Oats are in fact a key ingredient in haggis. The basic recipe is: “a savory pudding containing sheep’s pluck (heart, liver, and lungs), minced with onion, oatmeal, suet, spices, and salt, mixed with stock, and cooked while traditionally encased in the animal’s stomach (Oxford English Dictionary).” The U.S. version must be made without benefit of sheep lungs. In 1971, the USDA studied the air vessels in lungs and found what they determined were possible contaminants either inhaled by the animal or introduced from the stomach during slaughter. The resulting regulation from the USDA Safety and Inspection Service says definitively:
§ 310.16 Disposition of lungs.
(a) Livestock lungs shall not be saved for use as human food.
Scotland has never had such a ban, but because of the law, authentic Scottish haggis can no longer be imported into the U.S. There are many American variations. Some use mostly pork instead of lamb, others are formulated to be kosher, some even vegan. Spices like coriander, nutmeg and cinnamon are commonly used.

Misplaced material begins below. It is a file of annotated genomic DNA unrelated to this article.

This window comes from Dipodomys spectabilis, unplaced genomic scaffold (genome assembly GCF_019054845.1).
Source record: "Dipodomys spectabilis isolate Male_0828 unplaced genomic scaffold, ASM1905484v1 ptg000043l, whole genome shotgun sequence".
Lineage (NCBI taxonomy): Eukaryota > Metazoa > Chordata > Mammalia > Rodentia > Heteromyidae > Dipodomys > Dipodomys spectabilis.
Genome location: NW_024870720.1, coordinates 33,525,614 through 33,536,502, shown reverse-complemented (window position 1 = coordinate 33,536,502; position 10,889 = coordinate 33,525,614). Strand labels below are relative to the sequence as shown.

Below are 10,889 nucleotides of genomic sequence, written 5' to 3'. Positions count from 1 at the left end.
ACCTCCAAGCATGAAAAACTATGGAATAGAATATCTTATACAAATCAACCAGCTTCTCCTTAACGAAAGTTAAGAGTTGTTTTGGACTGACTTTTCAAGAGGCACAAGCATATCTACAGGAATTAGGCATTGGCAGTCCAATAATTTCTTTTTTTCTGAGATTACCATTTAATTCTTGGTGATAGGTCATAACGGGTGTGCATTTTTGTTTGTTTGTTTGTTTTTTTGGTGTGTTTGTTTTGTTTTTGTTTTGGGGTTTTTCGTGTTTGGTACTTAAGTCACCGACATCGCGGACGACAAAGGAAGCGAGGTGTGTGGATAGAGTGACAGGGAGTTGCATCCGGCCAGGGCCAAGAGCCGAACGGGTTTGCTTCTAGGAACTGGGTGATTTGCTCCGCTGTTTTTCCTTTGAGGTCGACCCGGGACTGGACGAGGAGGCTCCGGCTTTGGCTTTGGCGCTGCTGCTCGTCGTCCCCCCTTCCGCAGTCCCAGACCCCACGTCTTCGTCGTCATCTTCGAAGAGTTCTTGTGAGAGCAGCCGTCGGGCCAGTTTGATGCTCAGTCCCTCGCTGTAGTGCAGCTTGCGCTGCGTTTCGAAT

One of Chicago’s best-known fans of haggis was the late chef Charlie Trotter, who once prepared his own haggis recipe for a Chicago Scots dinner. Haggis has its haters and lovers. Charlie Trotter was the latter. “It is one of the great treats. And it can be pungent depending how it’s made,” he told Judy Hevrdejs (Chicago Tribune 2011). “But if you’re a person that likes offal or innards or organ meats and things, this is just great. It’s got a mustiness to it. You’ve got to drink a big red wine, the kind that turns your teeth purple, but it’s great stuff. No doubt.”
Haggis is found year-round in Scottish supermarkets, sometimes freshly assembled, sometimes canned. It can be found online here and in specialty markets. The label on a can of The Caledonian Kitchen’s haggis, processed in Livingston, Texas, for example, lists water, lamb, hydrated pin oats, beef liver, refined beef suet, onion powder, onions, salt, Kitchen Bouquet, vegetable base water, carrots, celery, cabbage, onion, parsley, turnips, parsnips.